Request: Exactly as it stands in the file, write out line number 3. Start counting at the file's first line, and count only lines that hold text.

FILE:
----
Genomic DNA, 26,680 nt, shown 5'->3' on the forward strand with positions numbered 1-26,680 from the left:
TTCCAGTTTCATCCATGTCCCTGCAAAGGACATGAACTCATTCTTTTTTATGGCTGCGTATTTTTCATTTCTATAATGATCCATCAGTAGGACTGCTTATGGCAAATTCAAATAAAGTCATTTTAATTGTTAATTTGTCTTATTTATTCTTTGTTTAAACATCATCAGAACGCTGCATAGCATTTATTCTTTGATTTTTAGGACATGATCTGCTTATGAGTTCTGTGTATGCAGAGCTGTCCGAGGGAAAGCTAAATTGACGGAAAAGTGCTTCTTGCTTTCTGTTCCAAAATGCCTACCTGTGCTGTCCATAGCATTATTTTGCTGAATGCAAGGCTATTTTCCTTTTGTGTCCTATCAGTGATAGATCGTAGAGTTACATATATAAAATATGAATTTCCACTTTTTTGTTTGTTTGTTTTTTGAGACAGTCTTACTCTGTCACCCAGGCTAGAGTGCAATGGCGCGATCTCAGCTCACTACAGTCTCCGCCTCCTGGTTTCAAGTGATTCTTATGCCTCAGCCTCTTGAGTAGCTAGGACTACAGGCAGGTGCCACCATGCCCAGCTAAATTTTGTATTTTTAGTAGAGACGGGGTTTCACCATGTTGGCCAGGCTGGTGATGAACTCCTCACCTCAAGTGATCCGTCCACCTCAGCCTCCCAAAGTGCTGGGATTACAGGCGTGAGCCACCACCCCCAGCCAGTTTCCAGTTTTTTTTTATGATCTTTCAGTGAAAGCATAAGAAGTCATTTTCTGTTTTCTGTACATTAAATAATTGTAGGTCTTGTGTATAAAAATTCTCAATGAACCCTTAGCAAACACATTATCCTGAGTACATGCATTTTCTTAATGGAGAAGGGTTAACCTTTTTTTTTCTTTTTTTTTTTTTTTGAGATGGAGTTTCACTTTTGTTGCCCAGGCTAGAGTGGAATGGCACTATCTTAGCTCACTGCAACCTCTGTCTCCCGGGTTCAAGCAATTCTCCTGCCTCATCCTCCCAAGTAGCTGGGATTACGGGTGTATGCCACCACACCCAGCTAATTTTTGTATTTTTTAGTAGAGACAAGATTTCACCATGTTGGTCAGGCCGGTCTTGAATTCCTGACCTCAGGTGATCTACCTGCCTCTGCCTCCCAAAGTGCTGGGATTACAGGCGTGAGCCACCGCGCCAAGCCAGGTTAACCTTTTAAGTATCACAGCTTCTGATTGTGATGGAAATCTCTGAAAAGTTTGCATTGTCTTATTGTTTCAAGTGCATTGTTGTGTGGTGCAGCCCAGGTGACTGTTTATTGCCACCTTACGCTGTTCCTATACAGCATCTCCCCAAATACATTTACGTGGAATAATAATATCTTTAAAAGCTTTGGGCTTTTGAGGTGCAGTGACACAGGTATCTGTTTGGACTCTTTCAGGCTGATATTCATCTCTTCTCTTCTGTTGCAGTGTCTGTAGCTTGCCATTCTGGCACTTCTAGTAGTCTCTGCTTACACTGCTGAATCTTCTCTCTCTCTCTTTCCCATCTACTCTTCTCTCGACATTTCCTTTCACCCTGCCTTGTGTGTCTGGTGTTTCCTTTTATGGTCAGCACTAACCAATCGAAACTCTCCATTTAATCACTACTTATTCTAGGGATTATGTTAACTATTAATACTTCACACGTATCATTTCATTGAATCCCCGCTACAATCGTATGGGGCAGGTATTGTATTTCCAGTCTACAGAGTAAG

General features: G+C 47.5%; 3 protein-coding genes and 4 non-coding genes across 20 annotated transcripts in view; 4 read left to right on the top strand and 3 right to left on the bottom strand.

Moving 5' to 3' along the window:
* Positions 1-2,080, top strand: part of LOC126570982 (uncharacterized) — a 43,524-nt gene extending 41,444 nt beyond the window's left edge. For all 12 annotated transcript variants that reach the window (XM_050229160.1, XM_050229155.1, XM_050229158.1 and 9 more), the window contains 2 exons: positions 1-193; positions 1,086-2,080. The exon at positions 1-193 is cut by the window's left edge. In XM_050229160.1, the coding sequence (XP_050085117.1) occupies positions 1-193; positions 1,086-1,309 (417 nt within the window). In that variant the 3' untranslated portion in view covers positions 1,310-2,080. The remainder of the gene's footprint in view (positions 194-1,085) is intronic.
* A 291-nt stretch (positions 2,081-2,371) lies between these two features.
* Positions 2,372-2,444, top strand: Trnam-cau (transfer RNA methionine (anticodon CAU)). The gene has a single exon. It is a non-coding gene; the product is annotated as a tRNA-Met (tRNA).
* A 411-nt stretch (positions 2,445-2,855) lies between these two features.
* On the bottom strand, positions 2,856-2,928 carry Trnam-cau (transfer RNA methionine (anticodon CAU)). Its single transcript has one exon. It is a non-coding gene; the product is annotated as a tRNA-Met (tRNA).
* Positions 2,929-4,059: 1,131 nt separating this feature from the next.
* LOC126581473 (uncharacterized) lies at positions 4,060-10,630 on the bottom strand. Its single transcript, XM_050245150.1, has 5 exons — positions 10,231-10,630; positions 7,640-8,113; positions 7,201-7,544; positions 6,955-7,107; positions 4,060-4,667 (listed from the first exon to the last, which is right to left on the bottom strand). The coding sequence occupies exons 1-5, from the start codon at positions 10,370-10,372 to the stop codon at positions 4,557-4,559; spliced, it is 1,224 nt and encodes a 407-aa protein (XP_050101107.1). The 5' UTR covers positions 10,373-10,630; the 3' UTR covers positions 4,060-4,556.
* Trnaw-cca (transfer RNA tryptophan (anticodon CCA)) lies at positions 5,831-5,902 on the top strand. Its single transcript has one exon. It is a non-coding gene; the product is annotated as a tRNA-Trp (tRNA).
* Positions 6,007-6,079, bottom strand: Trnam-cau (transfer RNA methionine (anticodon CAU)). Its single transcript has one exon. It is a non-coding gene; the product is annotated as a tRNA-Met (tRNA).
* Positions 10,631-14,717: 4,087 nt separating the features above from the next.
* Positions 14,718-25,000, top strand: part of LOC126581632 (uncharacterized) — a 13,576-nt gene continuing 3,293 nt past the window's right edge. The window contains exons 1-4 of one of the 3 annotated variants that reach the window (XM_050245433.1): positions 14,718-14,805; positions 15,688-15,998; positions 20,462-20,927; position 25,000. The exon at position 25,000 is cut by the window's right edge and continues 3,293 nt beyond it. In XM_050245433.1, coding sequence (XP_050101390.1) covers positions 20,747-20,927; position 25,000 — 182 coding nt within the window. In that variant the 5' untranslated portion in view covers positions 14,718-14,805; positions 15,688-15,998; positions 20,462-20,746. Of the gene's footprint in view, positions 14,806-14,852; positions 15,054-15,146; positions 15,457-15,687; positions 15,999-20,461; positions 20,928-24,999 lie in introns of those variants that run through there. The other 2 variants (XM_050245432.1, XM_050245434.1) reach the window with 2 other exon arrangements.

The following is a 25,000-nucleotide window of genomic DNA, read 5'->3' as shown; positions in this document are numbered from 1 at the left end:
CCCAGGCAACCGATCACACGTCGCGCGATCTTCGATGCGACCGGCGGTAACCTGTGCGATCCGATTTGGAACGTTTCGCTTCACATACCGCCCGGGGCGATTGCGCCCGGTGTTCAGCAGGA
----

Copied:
General features: G+C 47.5%; 3 protein-coding genes and 4 non-coding genes across 20 annotated transcripts in view; 4 read left to right on the top strand and 3 right to left on the bottom strand.